Letters to the editor August 10 2018

Sunrise: North Wollongong beach by Hans Haverkamp.
Sunrise: North Wollongong beach by Hans Haverkamp.

WHAT IS ACCEPTABLE?

Come on Australia.

How long are we going to allow minorities attempt to destroy our language?  

The English language is rich and broad enough to cope with just about all situations, and there is never a reason to remove words, make it sexless, or dumb it down.

We have recently been told there is a serious push to remove gender specific pronouns, and wide-ranging common-use descriptors like “guys” from our language.  

There is a drive to replace male and female pronouns with the remote-sounding “they”, without any reference to tense or number (singular or plural).

There has always been a gender in the English language to classify asexual things.

It is known as neuter gender.

This being the case, why can’t people who have physical and mental conditions and don’t want to be defined as either male or female, along with all the hanger-on, loony lefties be classified as “neuts” or some other acceptable variation.

If the use of “they” in all circumstances is being suggested, wouldn’t neuter or a derivate such as “neut” be equally acceptable?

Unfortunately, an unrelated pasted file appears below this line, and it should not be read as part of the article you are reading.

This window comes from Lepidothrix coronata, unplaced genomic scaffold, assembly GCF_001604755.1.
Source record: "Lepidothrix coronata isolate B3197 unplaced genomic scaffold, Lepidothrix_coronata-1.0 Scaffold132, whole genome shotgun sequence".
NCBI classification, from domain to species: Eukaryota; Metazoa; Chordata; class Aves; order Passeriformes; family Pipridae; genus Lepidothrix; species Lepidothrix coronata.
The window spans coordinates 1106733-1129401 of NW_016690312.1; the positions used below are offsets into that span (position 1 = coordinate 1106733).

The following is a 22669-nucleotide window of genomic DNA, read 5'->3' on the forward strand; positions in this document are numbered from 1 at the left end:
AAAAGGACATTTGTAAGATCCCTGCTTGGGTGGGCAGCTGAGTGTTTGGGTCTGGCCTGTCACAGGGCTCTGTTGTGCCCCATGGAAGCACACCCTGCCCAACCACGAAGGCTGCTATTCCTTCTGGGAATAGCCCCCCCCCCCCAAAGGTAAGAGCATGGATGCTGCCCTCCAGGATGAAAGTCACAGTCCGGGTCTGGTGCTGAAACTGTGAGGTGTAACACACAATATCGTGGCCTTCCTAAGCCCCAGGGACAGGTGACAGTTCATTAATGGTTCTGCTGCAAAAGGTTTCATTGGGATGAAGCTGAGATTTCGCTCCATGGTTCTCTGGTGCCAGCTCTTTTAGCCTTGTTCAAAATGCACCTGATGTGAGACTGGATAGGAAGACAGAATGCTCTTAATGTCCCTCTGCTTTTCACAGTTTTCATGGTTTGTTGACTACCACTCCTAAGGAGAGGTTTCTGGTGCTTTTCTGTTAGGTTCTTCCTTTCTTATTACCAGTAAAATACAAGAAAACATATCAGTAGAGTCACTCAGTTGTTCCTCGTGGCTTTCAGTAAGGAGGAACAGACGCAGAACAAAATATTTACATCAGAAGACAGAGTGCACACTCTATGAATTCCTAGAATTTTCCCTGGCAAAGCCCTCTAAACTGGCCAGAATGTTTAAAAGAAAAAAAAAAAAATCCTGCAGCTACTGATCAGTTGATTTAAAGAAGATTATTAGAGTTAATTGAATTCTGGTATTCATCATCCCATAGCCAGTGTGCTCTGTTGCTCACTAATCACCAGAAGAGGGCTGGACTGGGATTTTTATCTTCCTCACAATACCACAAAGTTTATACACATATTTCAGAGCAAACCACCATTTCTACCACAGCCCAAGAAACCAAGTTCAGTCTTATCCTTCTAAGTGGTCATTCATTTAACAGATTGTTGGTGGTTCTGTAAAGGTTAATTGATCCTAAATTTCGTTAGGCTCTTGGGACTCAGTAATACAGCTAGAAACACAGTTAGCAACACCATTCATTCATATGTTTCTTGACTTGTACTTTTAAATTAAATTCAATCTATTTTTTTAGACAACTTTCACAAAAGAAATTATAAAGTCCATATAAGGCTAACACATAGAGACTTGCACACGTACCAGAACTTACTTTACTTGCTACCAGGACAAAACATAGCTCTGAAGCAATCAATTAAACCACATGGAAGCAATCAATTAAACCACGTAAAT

If individuals were to tell me they didn’t want to be referred to in male or female terms I would be happy to refer to them by or in whatever terms they wanted.

However, I will never ever assume that any man or woman I interact with wants to be treated in any other way than male or female.

Richard Burnett, Wollongong

WONDERFUL MEMORIES

I noticed in your obituaries last week the death of 95-year-old Les Dion.

It bought back many memories of the Dion Family Buses and the friendly service they have provided to our Northern Suburbs for so many years.

I came down to teach at Coledale from the Mid North Coast in 1960 and lived at Thirroul having just turned 20.

On Sundays I would take the bus into Wollongong to church for several journeys.

I remember it took a long time but I felt safe with the friendly elder Dion driving the bus on Sundays.

In the interim my children travelled to school on their buses sometimes on courtesy to pay next day.

One day in the 80's the driver stopped our shop and ordered 26 watches for every driver as we are always being fined for running late.

That was because elderly people or injured ones were always helped on or off the bus.

It has been my pleasure to know this family, teaching the boys running the company today.

The Dions have been, and are, respected community members and I extend my sympathy to the all the family.

Patricia Langlands, Fairy Meadow

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